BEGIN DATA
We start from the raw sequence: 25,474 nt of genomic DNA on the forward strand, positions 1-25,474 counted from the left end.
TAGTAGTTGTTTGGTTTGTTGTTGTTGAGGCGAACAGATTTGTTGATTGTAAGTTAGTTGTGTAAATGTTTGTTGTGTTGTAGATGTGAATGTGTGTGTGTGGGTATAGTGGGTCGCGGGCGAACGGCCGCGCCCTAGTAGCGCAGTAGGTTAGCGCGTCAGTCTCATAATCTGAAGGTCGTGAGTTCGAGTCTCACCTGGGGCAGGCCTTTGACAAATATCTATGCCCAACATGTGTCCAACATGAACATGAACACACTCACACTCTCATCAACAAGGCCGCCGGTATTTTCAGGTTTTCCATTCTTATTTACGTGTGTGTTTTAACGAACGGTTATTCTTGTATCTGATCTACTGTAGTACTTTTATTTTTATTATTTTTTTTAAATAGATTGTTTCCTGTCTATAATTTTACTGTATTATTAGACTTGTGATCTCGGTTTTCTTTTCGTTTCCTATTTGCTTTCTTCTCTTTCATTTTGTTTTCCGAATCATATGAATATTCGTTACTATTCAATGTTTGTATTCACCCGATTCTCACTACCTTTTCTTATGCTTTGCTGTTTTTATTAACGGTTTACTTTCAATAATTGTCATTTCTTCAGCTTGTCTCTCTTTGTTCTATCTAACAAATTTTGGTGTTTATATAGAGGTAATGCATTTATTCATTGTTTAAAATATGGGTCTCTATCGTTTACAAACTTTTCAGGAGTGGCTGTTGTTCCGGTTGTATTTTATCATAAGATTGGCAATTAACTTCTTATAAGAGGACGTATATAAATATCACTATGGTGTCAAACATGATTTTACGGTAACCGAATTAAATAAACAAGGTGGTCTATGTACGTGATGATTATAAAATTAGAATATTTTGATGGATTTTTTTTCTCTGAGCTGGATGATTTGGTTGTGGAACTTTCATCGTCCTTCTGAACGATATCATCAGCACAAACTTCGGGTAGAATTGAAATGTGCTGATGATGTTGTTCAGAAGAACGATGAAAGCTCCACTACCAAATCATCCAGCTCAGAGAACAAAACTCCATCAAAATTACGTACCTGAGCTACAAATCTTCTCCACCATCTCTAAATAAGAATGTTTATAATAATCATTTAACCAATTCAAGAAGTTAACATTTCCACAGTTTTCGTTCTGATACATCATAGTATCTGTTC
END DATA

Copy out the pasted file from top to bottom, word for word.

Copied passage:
We start from the raw sequence: 25,474 nt of genomic DNA on the forward strand, positions 1-25,474 counted from the left end.
TAGTAGTTGTTTGGTTTGTTGTTGTTGAGGCGAACAGATTTGTTGATTGTAAGTTAGTTGTGTAAATGTTTGTTGTGTTGTAGATGTGAATGTGTGTGTGTGGGTATAGTGGGTCGCGGGCGAACGGCCGCGCCCTAGTAGCGCAGTAGGTTAGCGCGTCAGTCTCATAATCTGAAGGTCGTGAGTTCGAGTCTCACCTGGGGCAGGCCTTTGACAAATATCTATGCCCAACATGTGTCCAACATGAACATGAACACACTCACACTCTCATCAACAAGGCCGCCGGTATTTTCAGGTTTTCCATTCTTATTTACGTGTGTGTTTTAACGAACGGTTATTCTTGTATCTGATCTACTGTAGTACTTTTATTTTTATTATTTTTTTTAAATAGATTGTTTCCTGTCTATAATTTTACTGTATTATTAGACTTGTGATCTCGGTTTTCTTTTCGTTTCCTATTTGCTTTCTTCTCTTTCATTTTGTTTTCCGAATCATATGAATATTCGTTACTATTCAATGTTTGTATTCACCCGATTCTCACTACCTTTTCTTATGCTTTGCTGTTTTTATTAACGGTTTACTTTCAATAATTGTCATTTCTTCAGCTTGTCTCTCTTTGTTCTATCTAACAAATTTTGGTGTTTATATAGAGGTAATGCATTTATTCATTGTTTAAAATATGGGTCTCTATCGTTTACAAACTTTTCAGGAGTGGCTGTTGTTCCGGTTGTATTTTATCATAAGATTGGCAATTAACTTCTTATAAGAGGACGTATATAAATATCACTATGGTGTCAAACATGATTTTACGGTAACCGAATTAAATAAACAAGGTGGTCTATGTACGTGATGATTATAAAATTAGAATATTTTGATGGATTTTTTTTCTCTGAGCTGGATGATTTGGTTGTGGAACTTTCATCGTCCTTCTGAACGATATCATCAGCACAAACTTCGGGTAGAATTGAAATGTGCTGATGATGTTGTTCAGAAGAACGATGAAAGCTCCACTACCAAATCATCCAGCTCAGAGAACAAAACTCCATCAAAATTACGTACCTGAGCTACAAATCTTCTCCACCATCTCTAAATAAGAATGTTTATAATAATCATTTAACCAATTCAAGAAGTTAACATTTCCACAGTTTTCGTTCTGATACATCATAGTATCTGTTC